Welcome to the website of the British Croatian Society
Dobro došli na web stranice Britansko-hrvatskog društva
Croatia is a jewel, increasingly well known in Britain. We aim to further cultural understanding between Britain and Croatia by bringing like-minded people together for a series of lectures, exhibitions, concerts, dinners and other events throughout the year. Please see the events page for a list of forthcoming dates, as well as examples of events we've organised in the past.
Our members have varied interests and backgrounds, and while we have a cultural focus as a society, our events often recognise other aspects of Croatia such as its outstanding natural beauty and thriving tourism industry.
We like to keep our members in touch with items of news we believe would be of interest. Members automatically receive emails from time to time with news and information as well as invitations to events. We also keep our members in touch with additional items of news we believe would be of interest to them.
Becoming a member couldn't be easier. Please see the membership page for details on how to do that.
We hope you enjoy browsing our site, and we look forward to welcoming you to one of our events in the near future.
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The answer: lots.Probably nobody knows exactly, but Flora Turner has as good an idea as anyone. Flora addressed the Society with an update of her booklet Mapping Croatia in UK Collections that was part of the British-Croatian Society led festival WelcomeCroatia in 2013, a comprehensive listing of works by Croatian artists in Britain. Because some Renaissance masters were hidden under Italian names, their Croatian identity is often not clear to see. So, for example, Giulio Clovio was considered as an Italian painter and miniaturist although he was born in Grižane in 1498 and signed some of his works as Croata/Croat. His best works are in the Sir John Soane’s Museum and the British Library.A contemporary writer Dubravka Ugrešić, ( Kutina 1949 - Amsterdam 2023) choose not to be narrowly defined as a Croatian writer, she preferred to be seen in a wider international context as a European writer. In that spirit the British-Croatian Society organised a round table Remembering Dubravka Ugrešić at the School of Slavonic and East European Studies. The event brought together academics, people with personal memories of Dubravka and others who simply enjoy her writing. Celia Hawkesworth, one of the panel members and a translator of several of Dubraka’s works, suggested The Museum of Unconditional Surrender as, in her view, the best of Dubravka’s novels.Rebecca West, the author of Black Lamb and Grey Falcon, was also, but in a different way, controversial. Her 1930’s views on Yugoslavia were robust. Nick Allan came to the Society to talk about his book When Dreams Collide: Travels in Yugoslavia with Rebecca West. Guided by Rebecca West’s book, Nick faced up to past and present issues and events in an even handed way, with many personal insights into people and the monuments of Croatia and the former Yugoslavia.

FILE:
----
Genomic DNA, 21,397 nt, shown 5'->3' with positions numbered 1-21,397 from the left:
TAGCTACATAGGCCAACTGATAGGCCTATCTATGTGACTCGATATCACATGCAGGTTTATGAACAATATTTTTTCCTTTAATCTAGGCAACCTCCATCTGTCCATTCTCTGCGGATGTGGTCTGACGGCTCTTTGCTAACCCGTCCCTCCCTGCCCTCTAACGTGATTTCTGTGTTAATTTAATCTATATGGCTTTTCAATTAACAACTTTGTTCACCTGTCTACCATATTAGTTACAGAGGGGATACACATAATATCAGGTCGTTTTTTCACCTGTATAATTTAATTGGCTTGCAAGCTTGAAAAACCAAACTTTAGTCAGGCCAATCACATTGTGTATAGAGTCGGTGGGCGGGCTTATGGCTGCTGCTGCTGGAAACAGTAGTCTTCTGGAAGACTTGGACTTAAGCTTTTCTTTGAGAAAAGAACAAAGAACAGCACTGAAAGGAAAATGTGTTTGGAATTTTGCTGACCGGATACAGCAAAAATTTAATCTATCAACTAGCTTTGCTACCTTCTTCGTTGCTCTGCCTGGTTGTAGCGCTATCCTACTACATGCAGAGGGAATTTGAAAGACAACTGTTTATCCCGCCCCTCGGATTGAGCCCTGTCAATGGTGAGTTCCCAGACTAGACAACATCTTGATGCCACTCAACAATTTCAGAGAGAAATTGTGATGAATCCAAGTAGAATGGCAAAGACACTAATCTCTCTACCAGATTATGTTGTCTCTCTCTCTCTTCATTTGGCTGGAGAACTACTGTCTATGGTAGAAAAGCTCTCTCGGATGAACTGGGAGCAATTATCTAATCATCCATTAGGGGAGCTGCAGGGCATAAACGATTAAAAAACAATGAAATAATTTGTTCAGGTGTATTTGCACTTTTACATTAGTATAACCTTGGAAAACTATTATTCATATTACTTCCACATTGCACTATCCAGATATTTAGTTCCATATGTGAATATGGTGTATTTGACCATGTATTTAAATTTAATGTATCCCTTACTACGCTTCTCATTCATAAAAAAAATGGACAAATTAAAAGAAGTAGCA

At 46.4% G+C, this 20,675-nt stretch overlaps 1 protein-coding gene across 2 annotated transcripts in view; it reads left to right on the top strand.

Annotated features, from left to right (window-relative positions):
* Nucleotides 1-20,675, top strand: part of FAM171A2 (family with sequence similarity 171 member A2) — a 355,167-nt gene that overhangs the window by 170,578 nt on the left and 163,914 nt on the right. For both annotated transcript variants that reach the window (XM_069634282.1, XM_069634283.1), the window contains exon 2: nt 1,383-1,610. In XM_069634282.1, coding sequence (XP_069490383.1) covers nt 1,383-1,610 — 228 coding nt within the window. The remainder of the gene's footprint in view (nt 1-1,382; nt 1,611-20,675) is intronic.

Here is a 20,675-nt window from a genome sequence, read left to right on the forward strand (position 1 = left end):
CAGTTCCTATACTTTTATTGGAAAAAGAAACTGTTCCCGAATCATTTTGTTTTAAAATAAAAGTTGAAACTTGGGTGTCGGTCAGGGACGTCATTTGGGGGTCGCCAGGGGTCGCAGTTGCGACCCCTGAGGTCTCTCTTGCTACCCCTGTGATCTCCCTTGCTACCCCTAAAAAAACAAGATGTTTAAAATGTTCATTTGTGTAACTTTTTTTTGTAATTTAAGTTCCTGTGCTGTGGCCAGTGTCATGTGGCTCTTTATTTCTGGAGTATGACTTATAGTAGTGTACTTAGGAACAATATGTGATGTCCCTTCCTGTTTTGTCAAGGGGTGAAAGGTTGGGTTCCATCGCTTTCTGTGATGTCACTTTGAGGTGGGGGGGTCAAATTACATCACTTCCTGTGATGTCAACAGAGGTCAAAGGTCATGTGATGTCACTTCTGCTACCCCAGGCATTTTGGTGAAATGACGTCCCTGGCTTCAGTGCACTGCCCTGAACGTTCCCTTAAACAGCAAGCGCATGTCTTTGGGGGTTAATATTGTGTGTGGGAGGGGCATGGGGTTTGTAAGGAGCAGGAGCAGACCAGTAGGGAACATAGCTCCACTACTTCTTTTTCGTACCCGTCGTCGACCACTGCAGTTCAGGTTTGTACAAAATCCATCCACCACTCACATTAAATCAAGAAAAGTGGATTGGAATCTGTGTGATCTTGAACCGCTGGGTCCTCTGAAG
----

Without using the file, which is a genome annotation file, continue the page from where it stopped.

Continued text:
Peter Frankopan, professor of global history at Oxford University, is an outstanding academic and writer and - as we found out again at a British-Croatian Society event - he is also a captivating speaker. When his book, The Earth Transformed, was published it was described as a “revolutionary new history that reveals how climate change has dramatically shaped the development—and demise—of civilisations across time”. With examples from ancient times to the modern day, Peter brought a new light to bear on history. At a previous British-Croatian Society event Peter spoke about his book The Silk Roads with the same infectious enthusiasm.